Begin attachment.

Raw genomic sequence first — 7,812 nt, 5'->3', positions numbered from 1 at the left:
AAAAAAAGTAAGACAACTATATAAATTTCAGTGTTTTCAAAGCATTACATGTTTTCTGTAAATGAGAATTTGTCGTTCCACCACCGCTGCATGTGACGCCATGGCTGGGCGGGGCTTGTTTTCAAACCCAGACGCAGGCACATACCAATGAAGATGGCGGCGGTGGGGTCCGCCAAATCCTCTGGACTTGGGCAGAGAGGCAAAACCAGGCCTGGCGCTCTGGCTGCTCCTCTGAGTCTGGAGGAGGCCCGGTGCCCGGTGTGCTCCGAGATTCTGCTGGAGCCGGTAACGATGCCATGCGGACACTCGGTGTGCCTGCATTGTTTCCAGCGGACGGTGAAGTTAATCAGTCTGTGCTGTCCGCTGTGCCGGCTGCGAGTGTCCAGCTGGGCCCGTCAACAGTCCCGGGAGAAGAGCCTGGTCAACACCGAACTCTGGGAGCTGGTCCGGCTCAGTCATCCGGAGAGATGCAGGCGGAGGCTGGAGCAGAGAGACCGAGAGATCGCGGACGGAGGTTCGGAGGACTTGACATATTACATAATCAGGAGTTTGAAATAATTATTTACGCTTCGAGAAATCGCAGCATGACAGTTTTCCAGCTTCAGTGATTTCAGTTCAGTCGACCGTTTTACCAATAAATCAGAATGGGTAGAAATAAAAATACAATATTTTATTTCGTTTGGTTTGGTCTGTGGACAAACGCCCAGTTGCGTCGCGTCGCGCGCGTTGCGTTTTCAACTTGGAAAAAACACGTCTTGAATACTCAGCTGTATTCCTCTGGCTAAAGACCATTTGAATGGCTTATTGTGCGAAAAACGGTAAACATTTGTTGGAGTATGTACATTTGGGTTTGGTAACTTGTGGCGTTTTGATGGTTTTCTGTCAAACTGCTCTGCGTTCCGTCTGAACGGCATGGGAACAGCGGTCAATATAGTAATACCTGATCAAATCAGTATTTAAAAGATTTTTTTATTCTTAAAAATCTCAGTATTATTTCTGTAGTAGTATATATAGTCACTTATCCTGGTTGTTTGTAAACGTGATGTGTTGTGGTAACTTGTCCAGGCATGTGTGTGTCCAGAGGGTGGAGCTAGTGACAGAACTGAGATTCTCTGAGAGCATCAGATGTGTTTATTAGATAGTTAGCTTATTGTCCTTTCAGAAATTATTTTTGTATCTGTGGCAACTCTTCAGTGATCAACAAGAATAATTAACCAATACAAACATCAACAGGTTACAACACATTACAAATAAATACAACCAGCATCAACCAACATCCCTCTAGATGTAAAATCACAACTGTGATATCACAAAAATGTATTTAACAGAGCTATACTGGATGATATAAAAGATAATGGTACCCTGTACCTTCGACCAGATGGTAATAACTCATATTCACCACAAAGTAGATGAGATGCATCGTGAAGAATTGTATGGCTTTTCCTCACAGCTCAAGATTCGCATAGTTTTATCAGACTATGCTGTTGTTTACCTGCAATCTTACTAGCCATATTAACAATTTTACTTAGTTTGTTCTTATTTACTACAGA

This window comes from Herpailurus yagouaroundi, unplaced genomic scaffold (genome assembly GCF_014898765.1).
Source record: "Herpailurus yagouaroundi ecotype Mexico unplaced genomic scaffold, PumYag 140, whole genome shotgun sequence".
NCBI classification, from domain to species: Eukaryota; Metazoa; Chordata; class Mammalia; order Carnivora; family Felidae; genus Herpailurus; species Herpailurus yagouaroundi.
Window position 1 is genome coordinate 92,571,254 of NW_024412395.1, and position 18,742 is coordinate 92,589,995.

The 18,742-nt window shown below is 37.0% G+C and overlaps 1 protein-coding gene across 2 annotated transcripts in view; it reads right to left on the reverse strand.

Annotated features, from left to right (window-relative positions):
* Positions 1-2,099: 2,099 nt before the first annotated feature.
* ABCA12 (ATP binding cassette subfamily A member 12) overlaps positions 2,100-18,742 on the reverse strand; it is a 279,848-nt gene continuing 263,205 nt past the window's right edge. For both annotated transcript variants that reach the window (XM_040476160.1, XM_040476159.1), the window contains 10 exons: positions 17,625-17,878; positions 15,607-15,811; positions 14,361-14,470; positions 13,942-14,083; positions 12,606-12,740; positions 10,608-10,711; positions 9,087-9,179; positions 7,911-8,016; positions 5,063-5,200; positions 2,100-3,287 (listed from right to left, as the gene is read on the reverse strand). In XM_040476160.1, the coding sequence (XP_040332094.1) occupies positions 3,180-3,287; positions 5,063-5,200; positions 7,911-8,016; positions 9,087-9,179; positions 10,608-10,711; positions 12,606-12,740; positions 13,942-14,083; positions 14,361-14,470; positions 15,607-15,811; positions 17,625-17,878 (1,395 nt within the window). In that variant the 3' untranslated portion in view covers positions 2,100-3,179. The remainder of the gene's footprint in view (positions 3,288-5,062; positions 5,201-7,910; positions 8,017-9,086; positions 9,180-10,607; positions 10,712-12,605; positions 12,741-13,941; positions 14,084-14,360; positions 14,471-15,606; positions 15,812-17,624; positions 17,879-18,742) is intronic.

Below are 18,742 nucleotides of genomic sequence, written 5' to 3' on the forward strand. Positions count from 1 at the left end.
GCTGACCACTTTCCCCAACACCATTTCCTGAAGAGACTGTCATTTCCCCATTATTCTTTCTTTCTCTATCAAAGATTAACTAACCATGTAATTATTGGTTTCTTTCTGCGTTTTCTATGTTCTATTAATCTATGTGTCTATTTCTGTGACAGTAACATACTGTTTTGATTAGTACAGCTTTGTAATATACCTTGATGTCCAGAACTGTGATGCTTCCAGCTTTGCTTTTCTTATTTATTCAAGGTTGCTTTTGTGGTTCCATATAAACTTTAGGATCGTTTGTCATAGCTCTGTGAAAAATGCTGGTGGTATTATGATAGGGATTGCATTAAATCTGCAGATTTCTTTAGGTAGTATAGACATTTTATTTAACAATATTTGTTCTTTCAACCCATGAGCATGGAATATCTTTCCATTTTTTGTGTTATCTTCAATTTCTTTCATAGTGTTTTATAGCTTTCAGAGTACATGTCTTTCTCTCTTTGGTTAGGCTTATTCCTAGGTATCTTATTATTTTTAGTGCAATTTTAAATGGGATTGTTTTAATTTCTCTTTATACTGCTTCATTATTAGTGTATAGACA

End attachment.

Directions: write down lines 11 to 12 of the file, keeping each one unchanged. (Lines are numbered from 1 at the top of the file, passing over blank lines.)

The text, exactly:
Below are 18,742 nucleotides of genomic sequence, written 5' to 3' on the forward strand. Positions count from 1 at the left end.
GCTGACCACTTTCCCCAACACCATTTCCTGAAGAGACTGTCATTTCCCCATTATTCTTTCTTTCTCTATCAAAGATTAACTAACCATGTAATTATTGGTTTCTTTCTGCGTTTTCTATGTTCTATTAATCTATGTGTCTATTTCTGTGACAGTAACATACTGTTTTGATTAGTACAGCTTTGTAATATACCTTGATGTCCAGAACTGTGATGCTTCCAGCTTTGCTTTTCTTATTTATTCAAGGTTGCTTTTGTGGTTCCATATAAACTTTAGGATCGTTTGTCATAGCTCTGTGAAAAATGCTGGTGGTATTATGATAGGGATTGCATTAAATCTGCAGATTTCTTTAGGTAGTATAGACATTTTATTTAACAATATTTGTTCTTTCAACCCATGAGCATGGAATATCTTTCCATTTTTTGTGTTATCTTCAATTTCTTTCATAGTGTTTTATAGCTTTCAGAGTACATGTCTTTCTCTCTTTGGTTAGGCTTATTCCTAGGTATCTTATTATTTTTAGTGCAATTTTAAATGGGATTGTTTTAATTTCTCTTTATACTGCTTCATTATTAGTGTATAGACA